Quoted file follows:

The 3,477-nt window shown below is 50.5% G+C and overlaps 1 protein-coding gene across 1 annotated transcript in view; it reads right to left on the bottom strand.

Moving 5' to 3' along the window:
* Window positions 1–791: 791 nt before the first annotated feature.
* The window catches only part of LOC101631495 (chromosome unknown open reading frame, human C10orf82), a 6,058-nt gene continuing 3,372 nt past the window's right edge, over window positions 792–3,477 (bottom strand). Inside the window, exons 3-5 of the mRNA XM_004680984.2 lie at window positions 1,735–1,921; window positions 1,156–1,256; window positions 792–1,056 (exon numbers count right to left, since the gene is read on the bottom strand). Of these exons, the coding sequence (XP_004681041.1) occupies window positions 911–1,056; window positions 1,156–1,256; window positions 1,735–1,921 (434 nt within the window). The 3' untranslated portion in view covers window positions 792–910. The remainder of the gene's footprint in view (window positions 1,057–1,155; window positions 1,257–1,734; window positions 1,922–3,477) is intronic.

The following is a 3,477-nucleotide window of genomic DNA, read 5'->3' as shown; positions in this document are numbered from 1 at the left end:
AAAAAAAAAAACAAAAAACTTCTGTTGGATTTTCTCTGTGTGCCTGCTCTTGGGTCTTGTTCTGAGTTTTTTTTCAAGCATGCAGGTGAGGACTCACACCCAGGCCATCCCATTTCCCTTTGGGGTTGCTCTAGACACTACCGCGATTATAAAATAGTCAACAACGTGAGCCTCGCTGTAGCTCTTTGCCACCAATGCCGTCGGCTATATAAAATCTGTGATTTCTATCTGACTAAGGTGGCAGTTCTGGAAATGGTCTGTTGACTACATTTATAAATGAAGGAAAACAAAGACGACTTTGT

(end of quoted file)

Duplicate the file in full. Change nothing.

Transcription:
The 3,477-nt window shown below is 50.5% G+C and overlaps 1 protein-coding gene across 1 annotated transcript in view; it reads right to left on the bottom strand.

Moving 5' to 3' along the window:
* Window positions 1–791: 791 nt before the first annotated feature.
* The window catches only part of LOC101631495 (chromosome unknown open reading frame, human C10orf82), a 6,058-nt gene continuing 3,372 nt past the window's right edge, over window positions 792–3,477 (bottom strand). Inside the window, exons 3-5 of the mRNA XM_004680984.2 lie at window positions 1,735–1,921; window positions 1,156–1,256; window positions 792–1,056 (exon numbers count right to left, since the gene is read on the bottom strand). Of these exons, the coding sequence (XP_004681041.1) occupies window positions 911–1,056; window positions 1,156–1,256; window positions 1,735–1,921 (434 nt within the window). The 3' untranslated portion in view covers window positions 792–910. The remainder of the gene's footprint in view (window positions 1,057–1,155; window positions 1,257–1,734; window positions 1,922–3,477) is intronic.

The following is a 3,477-nucleotide window of genomic DNA, read 5'->3' as shown; positions in this document are numbered from 1 at the left end:
AAAAAAAAAAACAAAAAACTTCTGTTGGATTTTCTCTGTGTGCCTGCTCTTGGGTCTTGTTCTGAGTTTTTTTTCAAGCATGCAGGTGAGGACTCACACCCAGGCCATCCCATTTCCCTTTGGGGTTGCTCTAGACACTACCGCGATTATAAAATAGTCAACAACGTGAGCCTCGCTGTAGCTCTTTGCCACCAATGCCGTCGGCTATATAAAATCTGTGATTTCTATCTGACTAAGGTGGCAGTTCTGGAAATGGTCTGTTGACTACATTTATAAATGAAGGAAAACAAAGACGACTTTGT